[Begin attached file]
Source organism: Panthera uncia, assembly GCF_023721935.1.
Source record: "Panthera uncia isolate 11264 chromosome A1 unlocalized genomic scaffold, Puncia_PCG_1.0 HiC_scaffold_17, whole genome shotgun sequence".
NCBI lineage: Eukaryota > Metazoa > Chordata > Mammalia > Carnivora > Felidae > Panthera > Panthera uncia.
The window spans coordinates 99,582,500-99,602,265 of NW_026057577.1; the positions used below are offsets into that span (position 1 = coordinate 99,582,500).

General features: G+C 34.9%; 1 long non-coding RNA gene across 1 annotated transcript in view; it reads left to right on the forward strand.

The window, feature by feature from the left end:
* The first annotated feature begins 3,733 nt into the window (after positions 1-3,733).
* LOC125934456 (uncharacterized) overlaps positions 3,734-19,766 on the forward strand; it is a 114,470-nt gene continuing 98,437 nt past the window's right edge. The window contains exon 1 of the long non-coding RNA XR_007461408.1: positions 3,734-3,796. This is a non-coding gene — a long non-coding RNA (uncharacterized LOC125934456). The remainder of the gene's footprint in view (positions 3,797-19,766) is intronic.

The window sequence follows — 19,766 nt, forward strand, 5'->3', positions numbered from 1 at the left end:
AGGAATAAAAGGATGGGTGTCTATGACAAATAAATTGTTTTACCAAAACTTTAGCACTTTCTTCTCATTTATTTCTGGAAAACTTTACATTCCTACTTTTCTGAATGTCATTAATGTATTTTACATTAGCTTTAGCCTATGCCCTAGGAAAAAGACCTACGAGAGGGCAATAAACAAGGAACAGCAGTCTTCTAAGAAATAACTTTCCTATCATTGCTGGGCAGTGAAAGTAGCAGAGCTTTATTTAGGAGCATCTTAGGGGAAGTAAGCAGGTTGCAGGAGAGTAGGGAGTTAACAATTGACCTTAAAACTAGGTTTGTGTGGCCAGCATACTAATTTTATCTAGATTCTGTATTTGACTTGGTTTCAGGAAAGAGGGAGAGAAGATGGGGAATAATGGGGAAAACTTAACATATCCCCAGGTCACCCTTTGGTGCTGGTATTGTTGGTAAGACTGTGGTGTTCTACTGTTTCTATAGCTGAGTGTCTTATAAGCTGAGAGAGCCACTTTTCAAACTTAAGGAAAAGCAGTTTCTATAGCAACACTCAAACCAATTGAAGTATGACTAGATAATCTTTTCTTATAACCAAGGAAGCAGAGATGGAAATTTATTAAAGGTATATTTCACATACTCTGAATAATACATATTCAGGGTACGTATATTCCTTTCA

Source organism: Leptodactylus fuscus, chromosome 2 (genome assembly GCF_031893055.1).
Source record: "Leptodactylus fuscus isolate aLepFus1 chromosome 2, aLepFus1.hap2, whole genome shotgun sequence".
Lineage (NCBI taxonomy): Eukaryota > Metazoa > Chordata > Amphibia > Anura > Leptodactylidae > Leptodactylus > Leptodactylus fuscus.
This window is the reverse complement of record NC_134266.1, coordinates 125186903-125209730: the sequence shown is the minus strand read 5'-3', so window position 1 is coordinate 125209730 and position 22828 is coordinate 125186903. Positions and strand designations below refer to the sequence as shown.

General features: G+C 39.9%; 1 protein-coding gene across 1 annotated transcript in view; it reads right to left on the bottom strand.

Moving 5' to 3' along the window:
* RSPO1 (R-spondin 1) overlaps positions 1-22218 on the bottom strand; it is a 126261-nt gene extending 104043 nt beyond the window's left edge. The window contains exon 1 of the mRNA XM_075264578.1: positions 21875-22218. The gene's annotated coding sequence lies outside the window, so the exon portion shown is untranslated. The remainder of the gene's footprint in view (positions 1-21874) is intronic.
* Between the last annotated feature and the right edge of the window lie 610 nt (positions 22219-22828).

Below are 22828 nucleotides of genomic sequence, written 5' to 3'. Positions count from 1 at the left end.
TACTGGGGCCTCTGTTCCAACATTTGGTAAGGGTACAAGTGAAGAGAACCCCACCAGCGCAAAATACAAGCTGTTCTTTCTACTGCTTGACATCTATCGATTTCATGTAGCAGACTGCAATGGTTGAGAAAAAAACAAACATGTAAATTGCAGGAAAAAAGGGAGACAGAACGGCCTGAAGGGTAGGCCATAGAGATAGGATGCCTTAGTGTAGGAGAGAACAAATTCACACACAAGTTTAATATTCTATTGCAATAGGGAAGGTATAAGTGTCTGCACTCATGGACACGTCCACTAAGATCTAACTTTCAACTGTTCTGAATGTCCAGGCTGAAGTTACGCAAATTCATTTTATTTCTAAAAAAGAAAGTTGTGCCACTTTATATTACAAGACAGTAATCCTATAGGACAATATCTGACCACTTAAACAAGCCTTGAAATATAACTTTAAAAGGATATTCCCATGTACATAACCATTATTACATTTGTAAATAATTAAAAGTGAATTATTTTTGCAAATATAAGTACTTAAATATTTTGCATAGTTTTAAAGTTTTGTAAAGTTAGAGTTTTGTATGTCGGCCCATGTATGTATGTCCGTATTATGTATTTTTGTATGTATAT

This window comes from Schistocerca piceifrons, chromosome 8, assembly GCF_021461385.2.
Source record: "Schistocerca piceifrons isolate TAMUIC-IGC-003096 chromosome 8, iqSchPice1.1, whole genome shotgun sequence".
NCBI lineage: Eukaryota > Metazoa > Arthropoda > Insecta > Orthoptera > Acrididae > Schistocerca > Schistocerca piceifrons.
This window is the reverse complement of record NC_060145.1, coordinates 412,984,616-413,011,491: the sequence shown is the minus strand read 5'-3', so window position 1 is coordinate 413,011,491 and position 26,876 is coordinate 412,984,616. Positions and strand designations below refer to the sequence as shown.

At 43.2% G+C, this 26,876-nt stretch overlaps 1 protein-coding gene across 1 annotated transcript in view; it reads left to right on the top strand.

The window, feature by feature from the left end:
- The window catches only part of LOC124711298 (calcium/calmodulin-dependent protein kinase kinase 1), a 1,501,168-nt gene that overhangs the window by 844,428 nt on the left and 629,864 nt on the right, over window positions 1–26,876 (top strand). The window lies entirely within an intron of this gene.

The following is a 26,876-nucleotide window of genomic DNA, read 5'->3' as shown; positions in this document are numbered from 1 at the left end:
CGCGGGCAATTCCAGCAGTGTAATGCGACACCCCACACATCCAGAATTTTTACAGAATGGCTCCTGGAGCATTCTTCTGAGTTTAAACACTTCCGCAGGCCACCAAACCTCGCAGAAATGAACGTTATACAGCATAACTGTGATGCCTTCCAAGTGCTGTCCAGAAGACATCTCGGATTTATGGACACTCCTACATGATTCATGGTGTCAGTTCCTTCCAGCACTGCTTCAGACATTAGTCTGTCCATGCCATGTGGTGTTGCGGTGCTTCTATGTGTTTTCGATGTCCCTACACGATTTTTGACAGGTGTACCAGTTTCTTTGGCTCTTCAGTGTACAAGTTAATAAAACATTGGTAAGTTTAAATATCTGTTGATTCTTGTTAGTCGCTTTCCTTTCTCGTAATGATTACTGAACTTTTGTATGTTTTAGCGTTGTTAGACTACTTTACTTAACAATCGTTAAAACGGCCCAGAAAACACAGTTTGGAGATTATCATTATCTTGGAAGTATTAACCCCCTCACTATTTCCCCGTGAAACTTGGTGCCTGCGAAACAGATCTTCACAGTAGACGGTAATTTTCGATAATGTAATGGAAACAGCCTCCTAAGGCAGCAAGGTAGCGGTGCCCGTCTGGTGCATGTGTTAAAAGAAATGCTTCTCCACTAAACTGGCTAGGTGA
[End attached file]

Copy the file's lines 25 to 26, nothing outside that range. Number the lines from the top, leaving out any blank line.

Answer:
At 43.2% G+C, this 26,876-nt stretch overlaps 1 protein-coding gene across 1 annotated transcript in view; it reads left to right on the top strand.

The window, feature by feature from the left end: